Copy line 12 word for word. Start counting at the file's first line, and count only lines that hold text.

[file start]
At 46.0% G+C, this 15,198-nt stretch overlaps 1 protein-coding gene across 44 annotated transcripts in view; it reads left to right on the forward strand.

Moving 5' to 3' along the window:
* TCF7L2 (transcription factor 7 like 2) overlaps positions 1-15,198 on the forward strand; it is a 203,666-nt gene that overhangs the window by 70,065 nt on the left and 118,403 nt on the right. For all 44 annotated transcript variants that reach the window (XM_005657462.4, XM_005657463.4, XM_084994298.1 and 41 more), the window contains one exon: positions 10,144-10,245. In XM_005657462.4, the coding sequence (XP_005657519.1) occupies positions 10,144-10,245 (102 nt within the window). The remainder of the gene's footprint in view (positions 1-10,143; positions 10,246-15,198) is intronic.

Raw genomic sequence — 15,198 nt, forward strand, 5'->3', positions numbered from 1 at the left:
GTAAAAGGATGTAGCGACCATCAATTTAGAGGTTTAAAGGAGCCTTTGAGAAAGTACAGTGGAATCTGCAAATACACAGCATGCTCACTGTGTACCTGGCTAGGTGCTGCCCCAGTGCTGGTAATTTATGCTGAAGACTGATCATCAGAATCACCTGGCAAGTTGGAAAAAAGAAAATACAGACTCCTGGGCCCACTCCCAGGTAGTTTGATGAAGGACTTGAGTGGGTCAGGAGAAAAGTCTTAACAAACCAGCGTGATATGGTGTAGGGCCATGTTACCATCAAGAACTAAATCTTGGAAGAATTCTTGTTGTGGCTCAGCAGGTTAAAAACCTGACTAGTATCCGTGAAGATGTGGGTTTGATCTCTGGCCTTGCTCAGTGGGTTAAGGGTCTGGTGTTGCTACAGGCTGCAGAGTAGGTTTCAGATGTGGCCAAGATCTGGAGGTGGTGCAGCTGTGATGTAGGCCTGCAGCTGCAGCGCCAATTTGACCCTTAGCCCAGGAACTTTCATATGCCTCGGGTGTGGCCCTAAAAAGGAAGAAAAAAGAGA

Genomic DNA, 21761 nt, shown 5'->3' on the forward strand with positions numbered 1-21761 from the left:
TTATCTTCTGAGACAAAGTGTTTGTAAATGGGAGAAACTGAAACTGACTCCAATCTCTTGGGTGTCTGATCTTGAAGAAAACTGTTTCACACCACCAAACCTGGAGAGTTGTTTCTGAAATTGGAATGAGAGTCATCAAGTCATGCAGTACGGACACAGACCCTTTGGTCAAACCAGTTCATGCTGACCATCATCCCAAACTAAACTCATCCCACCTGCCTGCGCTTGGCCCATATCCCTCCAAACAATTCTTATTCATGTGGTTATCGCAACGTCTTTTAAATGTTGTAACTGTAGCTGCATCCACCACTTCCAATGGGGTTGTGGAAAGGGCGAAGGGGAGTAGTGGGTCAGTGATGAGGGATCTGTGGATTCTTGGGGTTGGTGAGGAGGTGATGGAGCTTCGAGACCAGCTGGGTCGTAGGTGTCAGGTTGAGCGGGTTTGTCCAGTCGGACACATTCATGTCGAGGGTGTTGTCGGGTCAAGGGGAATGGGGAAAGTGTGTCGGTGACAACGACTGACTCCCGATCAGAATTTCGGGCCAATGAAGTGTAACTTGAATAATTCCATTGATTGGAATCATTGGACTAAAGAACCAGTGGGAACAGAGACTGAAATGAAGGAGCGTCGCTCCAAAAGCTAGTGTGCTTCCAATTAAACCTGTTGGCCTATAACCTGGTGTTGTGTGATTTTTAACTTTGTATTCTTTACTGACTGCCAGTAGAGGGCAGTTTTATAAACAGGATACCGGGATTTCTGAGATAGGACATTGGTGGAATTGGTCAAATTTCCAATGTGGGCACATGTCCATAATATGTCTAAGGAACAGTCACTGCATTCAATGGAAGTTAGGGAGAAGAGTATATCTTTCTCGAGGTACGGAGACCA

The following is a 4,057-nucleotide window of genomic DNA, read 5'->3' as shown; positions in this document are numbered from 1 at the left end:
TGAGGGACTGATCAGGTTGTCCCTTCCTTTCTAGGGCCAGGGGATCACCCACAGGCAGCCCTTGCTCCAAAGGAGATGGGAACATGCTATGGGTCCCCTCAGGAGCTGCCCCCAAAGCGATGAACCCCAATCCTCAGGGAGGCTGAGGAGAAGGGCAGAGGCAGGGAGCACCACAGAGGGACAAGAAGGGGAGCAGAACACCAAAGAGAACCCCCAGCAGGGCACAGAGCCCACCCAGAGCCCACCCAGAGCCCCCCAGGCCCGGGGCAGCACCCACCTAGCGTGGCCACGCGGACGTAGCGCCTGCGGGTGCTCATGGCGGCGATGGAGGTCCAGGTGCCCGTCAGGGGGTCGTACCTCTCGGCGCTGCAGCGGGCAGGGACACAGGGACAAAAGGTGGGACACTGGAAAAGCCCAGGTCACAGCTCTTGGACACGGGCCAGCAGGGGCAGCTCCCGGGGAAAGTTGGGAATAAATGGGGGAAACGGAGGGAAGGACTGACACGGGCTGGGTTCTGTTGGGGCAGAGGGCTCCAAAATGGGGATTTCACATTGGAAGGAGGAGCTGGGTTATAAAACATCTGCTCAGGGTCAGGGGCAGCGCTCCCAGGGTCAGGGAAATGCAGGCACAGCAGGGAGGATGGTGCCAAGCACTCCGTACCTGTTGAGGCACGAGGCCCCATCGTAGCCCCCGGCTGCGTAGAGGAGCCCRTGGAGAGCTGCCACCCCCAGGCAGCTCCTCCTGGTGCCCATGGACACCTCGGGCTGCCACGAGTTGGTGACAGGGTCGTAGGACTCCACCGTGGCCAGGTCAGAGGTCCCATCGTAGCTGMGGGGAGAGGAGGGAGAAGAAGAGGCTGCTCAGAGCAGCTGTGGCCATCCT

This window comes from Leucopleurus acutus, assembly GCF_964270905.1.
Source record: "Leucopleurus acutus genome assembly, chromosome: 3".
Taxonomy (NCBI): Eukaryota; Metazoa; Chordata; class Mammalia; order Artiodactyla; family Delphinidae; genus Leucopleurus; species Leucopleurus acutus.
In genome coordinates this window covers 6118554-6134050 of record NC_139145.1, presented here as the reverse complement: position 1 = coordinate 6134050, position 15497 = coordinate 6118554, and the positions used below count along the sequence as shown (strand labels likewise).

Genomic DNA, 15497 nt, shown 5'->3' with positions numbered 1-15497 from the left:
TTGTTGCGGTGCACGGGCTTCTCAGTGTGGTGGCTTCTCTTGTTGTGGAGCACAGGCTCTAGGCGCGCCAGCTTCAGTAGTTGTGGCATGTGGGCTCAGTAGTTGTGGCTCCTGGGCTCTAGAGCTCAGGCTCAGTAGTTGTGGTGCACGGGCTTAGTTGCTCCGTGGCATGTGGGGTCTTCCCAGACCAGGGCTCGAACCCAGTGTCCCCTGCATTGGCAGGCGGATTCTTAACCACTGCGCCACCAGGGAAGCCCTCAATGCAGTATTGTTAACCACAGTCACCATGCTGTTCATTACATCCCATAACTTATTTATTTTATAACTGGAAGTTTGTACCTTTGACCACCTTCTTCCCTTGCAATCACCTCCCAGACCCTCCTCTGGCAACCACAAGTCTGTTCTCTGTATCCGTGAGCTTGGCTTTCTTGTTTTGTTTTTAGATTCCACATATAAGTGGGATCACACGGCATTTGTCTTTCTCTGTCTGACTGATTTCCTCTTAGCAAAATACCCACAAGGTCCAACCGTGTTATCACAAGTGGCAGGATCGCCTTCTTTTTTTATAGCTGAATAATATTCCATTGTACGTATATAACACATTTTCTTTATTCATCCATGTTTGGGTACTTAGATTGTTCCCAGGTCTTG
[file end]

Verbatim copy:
Taxonomy (NCBI): Eukaryota; Metazoa; Chordata; class Mammalia; order Artiodactyla; family Delphinidae; genus Leucopleurus; species Leucopleurus acutus.